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ICANN Fellowship Participants | ICANN73

The following individuals had been selected to participate in ICANN73 Community Forum to be held 5-10 March 2022 in San Juan, Puerto Rico, North America.

Name Country or region of residence Working sector and/or area of interest
Adrian Ariel Schmidt Canada Academia
Ahmad Al Aghar United States of America Business & Commerce, Security
Ahmed Medien Canada Civil Society
Alexiaa Jordan United States of America Business & Commerce, ICANN Contracted Party, Internet service providers and connectivity providers
Allan Magezi Uganda Civil Society, Internet service providers and connectivity providers
Ayesha Iftikhar Pakistan Academia, Civil Society, Technical, Security
Bendjedid Rachad Sanoussi Benin Academia, Technical Security
Bolutife Adisa Nigeria Civil Society, ICANN Contracted Party
Eva Nadege Ncho Cote d'Ivoire Internet service providers and connectivity providers, Technical
Frank Anati Ghana Internet service providers and connectivity providers, Technical, Security
Georgina Iva Sakimi Naigulevu Fiji Business & Commerce, Civil Society, Technical
Isaac Majeed Ghana Business & Commerce
Jackline Akello Kenya Civil Society
James Paek United States of America Academia, Business & Commerce, Civil Society, Intellectual Property
Keolebogile Rantsetse Botswana Academia, Internet End User
Koupam Malick Alassane Benin Academia, Internet End User, Technical, Security - Recipient of Tarek Kamel Fellowship Recognition
Laxmi Prasad Yadav Nepal Academia, Internet End User, Technical
Marko Paloski North Macedonia ICANN Contracted Party, Internet service providers and connectivity providers, Technical
Md. Mahedi Hasan Bangladesh Internet service providers and connectivity providers
Megan Kathure Kenya ccTLD Operations, Business & Commerce, Civil Society
Mouloud Khelif Switzerland Civil Society, Internet service providers and connectivity providers
Nabeel Yasin Mohammed Amin Yemen Academia, Internet service providers and connectivity providers, Technical
Naeem Uddin Pakistan Academia, Civil Society, Technical
Nepomucene Mucowimana Burundi ccTLD Operations
Nojus Saad Iraq Civil Society, Internet End User
Pavanaja Ubaradka Bellippady India Academia, Civil Society, Technical
Pavel Farhan Thailand Academia, Civil Society, Technical
Prince Andrew Livingstone Zutah Ghana Civil Society, Technical, Security
Rashid Munir Pakistan Academia, Civil Society, Internet End User
Robert Nkambwe Uganda Academia, Technical, Security
Romulo Chacin Gonzalez Venezuela Academia, Internet End User, Security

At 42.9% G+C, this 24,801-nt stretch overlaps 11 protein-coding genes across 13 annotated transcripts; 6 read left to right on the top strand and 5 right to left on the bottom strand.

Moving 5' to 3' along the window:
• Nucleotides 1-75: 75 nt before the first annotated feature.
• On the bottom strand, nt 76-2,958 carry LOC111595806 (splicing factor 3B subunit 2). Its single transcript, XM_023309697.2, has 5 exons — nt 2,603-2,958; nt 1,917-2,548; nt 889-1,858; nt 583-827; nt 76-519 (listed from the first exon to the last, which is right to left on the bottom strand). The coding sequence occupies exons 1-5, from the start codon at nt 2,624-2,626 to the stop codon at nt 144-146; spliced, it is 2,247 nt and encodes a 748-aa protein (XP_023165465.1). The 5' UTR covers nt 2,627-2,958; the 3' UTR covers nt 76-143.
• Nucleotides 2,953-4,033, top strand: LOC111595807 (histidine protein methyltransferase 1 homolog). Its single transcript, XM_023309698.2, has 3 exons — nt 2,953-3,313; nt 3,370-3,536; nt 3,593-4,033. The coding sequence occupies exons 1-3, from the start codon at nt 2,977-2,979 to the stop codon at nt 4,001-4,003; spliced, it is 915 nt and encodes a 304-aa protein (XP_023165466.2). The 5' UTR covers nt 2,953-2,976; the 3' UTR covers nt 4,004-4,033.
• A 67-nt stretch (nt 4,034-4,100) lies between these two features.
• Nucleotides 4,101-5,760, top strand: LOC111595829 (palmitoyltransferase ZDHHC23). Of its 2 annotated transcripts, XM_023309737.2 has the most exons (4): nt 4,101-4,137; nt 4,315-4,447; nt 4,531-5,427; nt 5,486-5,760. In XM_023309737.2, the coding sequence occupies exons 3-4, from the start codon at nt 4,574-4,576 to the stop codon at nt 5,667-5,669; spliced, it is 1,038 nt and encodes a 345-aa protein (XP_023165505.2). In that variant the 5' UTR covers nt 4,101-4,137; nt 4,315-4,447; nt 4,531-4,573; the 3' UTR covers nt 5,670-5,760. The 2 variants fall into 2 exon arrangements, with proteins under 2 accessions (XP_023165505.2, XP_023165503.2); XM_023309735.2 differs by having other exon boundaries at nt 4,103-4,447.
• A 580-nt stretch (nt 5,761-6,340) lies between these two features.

Samik Kharel Nepal Academia, Civil Society, Internet End User
Sheilla Ayot Nyeko Uganda Academia
Simone Catania Germany ICANN Contracted Party, Internet service providers and connectivity providers

Note: All information above is self-reported by applicants.

Mentors:

  • Jenifer Lopez – ccNSO
  • Farell Folly – GNSO
  • Kristina Hakobyan – GAC
  • Afifa Abbas – RSSAC
  • Alfredo Calderon – At-Large
Domain Name System
Internationalized Domain Name ,IDN,"IDNs are domain names that include characters used in the local representation of languages that are not written with the twenty-six letters of the basic Latin alphabet ""a-z"". An IDN can contain Latin letters with diacritical marks, as required by many European languages, or may consist of characters from non-Latin scripts such as Arabic or Chinese. Many languages also use other types of digits than the European ""0-9"". The basic Latin alphabet together with the European-Arabic digits are, for the purpose of domain names, termed ""ASCII characters"" (ASCII = American Standard Code for Information Interchange). These are also included in the broader range of ""Unicode characters"" that provides the basis for IDNs. The ""hostname rule"" requires that all domain names of the type under consideration here are stored in the DNS using only the ASCII characters listed above, with the one further addition of the hyphen ""-"". The Unicode form of an IDN therefore requires special encoding before it is entered into the DNS. The following terminology is used when distinguishing between these forms: A domain name consists of a series of ""labels"" (separated by ""dots""). The ASCII form of an IDN label is termed an ""A-label"". All operations defined in the DNS protocol use A-labels exclusively. The Unicode form, which a user expects to be displayed, is termed a ""U-label"". The difference may be illustrated with the Hindi word for ""test"" — परीका — appearing here as a U-label would (in the Devanagari script). A special form of ""ASCII compatible encoding"" (abbreviated ACE) is applied to this to produce the corresponding A-label: xn--11b5bs1di. A domain name that only includes ASCII letters, digits, and hyphens is termed an ""LDH label"". Although the definitions of A-labels and LDH-labels overlap, a name consisting exclusively of LDH labels, such as""icann.org"" is not an IDN."